Small Wind Turbine For Home Use (Buyers guide)

We’ve all seen fields of white towers with sweeping blades. These wind farms can generate electricity for hundreds of homes. But did you know that you can get a small wind turbine for home use?

The technology has been shrunk so that homeowners may harness the power of the wind for themselves. Small wind turbines can decrease your utility bill and save you money in the long run.

However, there seems to be a lot of mystery behind small wind turbines; they appear complicated and exclusive. So we’ve written this guide to clear any uncertainty and help you choose your very own wind turbine!

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Can A Small Wind Turbine Power A Home?

A small wind turbine can decrease your utility bill from 50% to 90%. With a large enough system and the right wind conditions, you can use wind energy to power your home.  

The amount of energy that the turbine creates depends on the following factors:

The turbine power curve — shows the relationship between the wind speed and turbine power. It displays the performance of the wind turbine. 

The average wind speed in your area — small wind turbines need 3 – 25 mph to be effective. A 20 mph wind will generate 600 watts per square foot of turbine area. We’ll explain what “per square foot” means in the next section.

The height of the wind turbine tower — the higher the wind turbine tower, the more efficient the turbine will be. Wind speeds increase further away from the ground allowing the turbine to produce more power. 

The speed frequency distribution — this graph shows the different wind speeds expected at varying times of the year. Specifically, it shows the number of hours expected per wind speed class. 

Residential wind turbines produce anywhere between 400 watts and 10 kilowatts of power. However, a typical American home uses 877 kWh per month.

Using these numbers, a 1.5 kW turbine in 14mph wind will save 34% of the home’s utility bill. However, these figures depend entirely on the turbine efficiency and the mentioned factors. 


How Does A Small Wind Turbine Work?

Energy 101: Wind Turbines posted by the United States Department of Energy

The aerodynamic blades of a wind turbine catch the wind, which then turns a rotor. This rotor turns the kinetic energy from the wind into electrical power, which we can use.

A typical wind turbine consists of blades, a rotor, a generator/alternator, a tail, and a tower. It also includes all the necessary wiring and a balancing system.

Cross-section of a large commercial wind turbine.
Cross-section of a large commercial wind turbine.
Source: Adobe Stock

The size of a turbine’s blades determines how much kinetic energy it can collect from the wind. For example, a 23-foot blade can generate 23 kW of electricity.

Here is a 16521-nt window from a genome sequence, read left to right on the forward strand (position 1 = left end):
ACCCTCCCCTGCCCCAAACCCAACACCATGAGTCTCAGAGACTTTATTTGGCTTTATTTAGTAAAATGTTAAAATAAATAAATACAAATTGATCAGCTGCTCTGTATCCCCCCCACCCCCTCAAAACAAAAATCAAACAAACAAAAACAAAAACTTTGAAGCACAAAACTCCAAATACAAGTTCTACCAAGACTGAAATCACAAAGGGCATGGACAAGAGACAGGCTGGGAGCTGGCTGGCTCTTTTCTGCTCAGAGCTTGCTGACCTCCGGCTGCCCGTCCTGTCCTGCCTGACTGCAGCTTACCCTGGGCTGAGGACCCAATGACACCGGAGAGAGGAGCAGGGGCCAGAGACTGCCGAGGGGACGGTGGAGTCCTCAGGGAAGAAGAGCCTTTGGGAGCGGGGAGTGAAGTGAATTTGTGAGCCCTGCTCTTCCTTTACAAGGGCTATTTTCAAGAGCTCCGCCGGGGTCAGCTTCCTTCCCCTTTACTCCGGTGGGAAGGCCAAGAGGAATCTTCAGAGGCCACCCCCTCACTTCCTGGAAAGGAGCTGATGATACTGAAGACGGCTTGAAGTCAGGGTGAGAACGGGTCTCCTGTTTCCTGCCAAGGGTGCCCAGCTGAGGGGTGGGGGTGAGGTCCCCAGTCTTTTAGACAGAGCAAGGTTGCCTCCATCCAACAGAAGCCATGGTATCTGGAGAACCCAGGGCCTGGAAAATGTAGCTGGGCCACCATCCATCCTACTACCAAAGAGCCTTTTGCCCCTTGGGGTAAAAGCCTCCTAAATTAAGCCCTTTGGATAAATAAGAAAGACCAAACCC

Small wind turbines come in different sizes to meet your energy demand. For example, you can use microturbines to charge batteries or power sailboats. These turbines range from 20 watts to 500 watts. Larger turbines are used for houses and can generate up to 100 kW.

The standard turbine blade sizes are as follows:

Blade Size (Ft)Sweep Area (Ft. Sq.)Electricity in 20mph Wind (kW)
370.39
6281.56
10784.35
131337.42
1620111.20
2031417.50
2341523.13
Please note that all measurements were converted from meters and rounded off. The values are based on these calculations.

When a wind turbine has a larger blade, the area where it can catch the wind is greater. Therefore, turbines with greater “wingspans” will be able to generate more electricity. As mentioned above, a turbine with 20 mph wind will generate 600 watts per square foot.

Related Reading: How Do Wind Turbines Work?

How Many Small Wind Turbines Does Your Home Need?

Before you jump right in and buy a small wind turbine, you need to calculate if it’s economically viable. Then, you’ll have to plan which turbine is for you and find out if enough wind is on your site. 


Planning

When planning your wind turbine project, you need to keep the following in mind:

  • Where are you erecting your turbine?
  • What wind resources are available?
  • Is it economically viable?

Wind Resource

The above is a wind map of the U.S.A
Source: windexchange.energy.gov

To determine what type of wind turbine you need, you have to know the available wind resource on your site. The minimum recommended wind speed is 9 miles per hour. However, the turbine will be most efficient around the 14 mph mark.